The bracelet works with basic point gestures and has been designed with very high levels of accuracy in order to be able to distinguish between objects in close proximity to one another. It communicates with a box that talks to retrofitted controls around the home. The prototype we saw was a band that can be easily taken on and off without demanding a high level of dexterity. The final product will have a magnetic clasp to stop it jiggling around too much and keep the level of accuracy high.
Reemo has been beta tested in homes for the elderly, and is due to be launched in the US at Solidcon in May. The developers are working on producing an API, which would take the Reemo to the next level.
Official website: http://www.getreemo.com/
Gifts and keepsakes allow us to remember friends and loved ones when we travel or move to far away places. The whiSpiral is a new kind of keepsake that explores how technology can enhance the way garments and accessories evoke memories of these relationships.
Circuitry integrated directly in the textile allows your friends to record short audio messages at different points in a spiral-shaped shawl. These messages are whispered back each time you wrap the shawl around yourself, or by caressing different parts of the fabric.
The whiSpiral is inspired by the power of a simple human voice to evoke rich memories of a person or relationship, and by the power of a whisper as a medium of intimacy. The whiSpiral is a new kind of keepsake that allows the simple intimacy of a whisper to be carried in a garment that you can wrap around you, take everywhere, and keep for all time.
A project by Media Lab Europe, European research partner of the MIT Media Lab.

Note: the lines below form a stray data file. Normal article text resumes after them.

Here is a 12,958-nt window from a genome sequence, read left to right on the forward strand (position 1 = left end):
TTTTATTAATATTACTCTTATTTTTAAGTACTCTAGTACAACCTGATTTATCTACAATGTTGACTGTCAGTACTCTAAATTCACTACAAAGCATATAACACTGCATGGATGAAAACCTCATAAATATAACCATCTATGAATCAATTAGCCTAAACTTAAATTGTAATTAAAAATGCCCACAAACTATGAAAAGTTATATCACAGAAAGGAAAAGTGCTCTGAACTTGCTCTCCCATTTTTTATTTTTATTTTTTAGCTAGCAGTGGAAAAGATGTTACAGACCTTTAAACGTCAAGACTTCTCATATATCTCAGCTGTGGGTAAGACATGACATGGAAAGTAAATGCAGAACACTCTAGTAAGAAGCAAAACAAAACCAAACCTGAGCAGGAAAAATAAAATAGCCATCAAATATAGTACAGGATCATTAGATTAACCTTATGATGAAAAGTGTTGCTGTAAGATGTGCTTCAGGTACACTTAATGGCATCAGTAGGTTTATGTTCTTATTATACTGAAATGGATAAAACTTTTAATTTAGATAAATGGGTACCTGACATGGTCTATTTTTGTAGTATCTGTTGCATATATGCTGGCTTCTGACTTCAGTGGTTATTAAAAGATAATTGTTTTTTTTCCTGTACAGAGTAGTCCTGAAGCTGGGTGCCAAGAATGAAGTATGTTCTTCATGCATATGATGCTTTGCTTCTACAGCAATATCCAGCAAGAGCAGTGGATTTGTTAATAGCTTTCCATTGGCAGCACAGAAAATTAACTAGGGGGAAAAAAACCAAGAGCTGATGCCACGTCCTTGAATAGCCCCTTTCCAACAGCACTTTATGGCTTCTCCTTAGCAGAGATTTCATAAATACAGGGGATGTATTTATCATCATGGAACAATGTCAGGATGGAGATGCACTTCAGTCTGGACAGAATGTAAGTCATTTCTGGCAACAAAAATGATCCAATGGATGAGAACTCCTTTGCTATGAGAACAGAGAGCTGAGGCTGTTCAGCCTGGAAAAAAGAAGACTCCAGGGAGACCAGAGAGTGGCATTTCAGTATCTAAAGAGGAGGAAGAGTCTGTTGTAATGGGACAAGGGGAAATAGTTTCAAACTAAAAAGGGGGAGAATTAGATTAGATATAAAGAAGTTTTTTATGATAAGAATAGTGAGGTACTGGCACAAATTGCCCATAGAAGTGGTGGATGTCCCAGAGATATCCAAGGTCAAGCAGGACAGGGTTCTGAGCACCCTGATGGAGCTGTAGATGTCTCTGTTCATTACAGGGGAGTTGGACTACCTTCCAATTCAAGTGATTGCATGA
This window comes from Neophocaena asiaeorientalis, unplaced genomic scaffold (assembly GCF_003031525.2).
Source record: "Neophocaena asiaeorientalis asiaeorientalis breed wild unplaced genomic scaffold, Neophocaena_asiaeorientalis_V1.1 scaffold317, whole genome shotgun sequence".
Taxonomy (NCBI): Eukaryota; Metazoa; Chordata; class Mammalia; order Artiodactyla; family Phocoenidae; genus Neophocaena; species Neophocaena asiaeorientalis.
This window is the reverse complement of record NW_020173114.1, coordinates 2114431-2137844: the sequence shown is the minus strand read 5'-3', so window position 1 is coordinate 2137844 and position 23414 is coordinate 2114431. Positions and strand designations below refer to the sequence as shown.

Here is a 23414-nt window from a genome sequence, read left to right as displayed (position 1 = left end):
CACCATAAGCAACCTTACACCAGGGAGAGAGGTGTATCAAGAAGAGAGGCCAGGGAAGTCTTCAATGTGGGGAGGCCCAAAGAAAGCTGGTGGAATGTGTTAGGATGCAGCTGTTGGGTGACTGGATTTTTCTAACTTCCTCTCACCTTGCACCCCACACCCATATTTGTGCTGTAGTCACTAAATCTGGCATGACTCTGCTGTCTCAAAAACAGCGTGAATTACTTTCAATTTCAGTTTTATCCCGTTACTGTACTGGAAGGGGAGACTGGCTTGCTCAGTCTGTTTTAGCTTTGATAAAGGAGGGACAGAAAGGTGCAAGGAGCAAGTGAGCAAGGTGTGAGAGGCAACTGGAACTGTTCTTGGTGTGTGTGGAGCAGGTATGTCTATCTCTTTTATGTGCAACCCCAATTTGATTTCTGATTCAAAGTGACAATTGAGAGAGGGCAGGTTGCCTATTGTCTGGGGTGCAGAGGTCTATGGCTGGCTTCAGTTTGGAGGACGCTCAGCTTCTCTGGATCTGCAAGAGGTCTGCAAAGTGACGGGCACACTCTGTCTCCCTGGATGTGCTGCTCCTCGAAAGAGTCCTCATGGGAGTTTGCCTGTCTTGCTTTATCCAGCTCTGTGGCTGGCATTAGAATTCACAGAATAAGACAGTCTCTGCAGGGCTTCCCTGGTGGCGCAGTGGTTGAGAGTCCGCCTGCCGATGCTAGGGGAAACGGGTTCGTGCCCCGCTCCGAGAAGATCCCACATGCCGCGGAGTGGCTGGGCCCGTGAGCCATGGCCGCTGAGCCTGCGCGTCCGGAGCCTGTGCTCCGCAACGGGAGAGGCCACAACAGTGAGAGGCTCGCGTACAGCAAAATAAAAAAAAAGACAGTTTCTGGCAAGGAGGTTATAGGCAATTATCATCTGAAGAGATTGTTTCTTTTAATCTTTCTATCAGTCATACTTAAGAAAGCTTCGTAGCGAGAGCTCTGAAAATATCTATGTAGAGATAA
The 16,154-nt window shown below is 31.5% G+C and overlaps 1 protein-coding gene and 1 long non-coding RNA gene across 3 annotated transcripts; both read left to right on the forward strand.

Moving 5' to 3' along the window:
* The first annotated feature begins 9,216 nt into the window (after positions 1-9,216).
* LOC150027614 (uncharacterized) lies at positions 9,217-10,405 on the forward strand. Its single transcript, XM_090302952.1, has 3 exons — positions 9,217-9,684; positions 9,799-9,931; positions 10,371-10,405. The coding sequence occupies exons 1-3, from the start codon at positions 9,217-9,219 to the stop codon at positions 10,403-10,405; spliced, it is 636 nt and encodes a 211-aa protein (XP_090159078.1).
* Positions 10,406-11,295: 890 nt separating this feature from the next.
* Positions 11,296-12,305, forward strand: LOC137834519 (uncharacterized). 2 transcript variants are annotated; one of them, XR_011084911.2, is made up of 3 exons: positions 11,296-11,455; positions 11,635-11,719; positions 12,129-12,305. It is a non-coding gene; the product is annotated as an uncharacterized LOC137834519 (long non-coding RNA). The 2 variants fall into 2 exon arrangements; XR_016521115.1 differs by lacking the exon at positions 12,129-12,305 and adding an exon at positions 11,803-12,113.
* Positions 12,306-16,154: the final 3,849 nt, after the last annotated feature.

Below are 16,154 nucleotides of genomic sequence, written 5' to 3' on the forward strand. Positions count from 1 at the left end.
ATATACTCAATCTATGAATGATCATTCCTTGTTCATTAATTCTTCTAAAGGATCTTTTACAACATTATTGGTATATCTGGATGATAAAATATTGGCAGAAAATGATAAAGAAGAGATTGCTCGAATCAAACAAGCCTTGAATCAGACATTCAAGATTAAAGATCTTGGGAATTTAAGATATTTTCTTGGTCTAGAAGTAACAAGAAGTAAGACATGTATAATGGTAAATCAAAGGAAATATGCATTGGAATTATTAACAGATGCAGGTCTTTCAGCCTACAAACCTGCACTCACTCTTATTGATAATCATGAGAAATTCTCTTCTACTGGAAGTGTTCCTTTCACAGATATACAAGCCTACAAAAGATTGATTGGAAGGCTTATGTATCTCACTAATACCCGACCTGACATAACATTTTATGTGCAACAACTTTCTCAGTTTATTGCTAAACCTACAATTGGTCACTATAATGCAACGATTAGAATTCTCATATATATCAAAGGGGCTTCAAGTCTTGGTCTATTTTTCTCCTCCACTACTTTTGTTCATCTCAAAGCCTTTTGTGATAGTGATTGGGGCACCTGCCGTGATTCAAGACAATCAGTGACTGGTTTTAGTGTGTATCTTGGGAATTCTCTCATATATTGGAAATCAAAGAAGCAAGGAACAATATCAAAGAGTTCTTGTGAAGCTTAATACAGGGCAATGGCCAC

Project page: http://web.media.mit.edu/~stefan/hc/projects/whispiral/
Rain Drum is an innovative idea from designer Dong Min Park where falling rain drops make different sounds depending where it hits the umbrella. To make the sounds possible, it consists of five different sized wax-cloth made ‘shades’, with different elasticities. And depending on the elasticity and size of the ‘shades’, the frequency of sound emitted differs accordingly. Each area of this umbrella creates a different drum sound, making for a very unique sensory experience as you’re battling to stay dry.
If everyone walked around Seattle with one of these, the streets would be filed with music.
The Fun Theory is an initiative by Volkswagen that is dedicated to the thought that something as simple as fun is the easiest way to change people’s behavior for the better. Be it for yourself, for the environment, or for something entirely different, the only thing that matters is that it’s change for the better.
The Fun Theory is represented through a series of projects, one of them being the Piano Staircase. “Take the stairs instead of the escalator or elevator and feel better” is something we often hear or read in the Sunday papers. Few people actually follow that advice.
Can we get more people to take the stairs over the escalator by making it fun to do?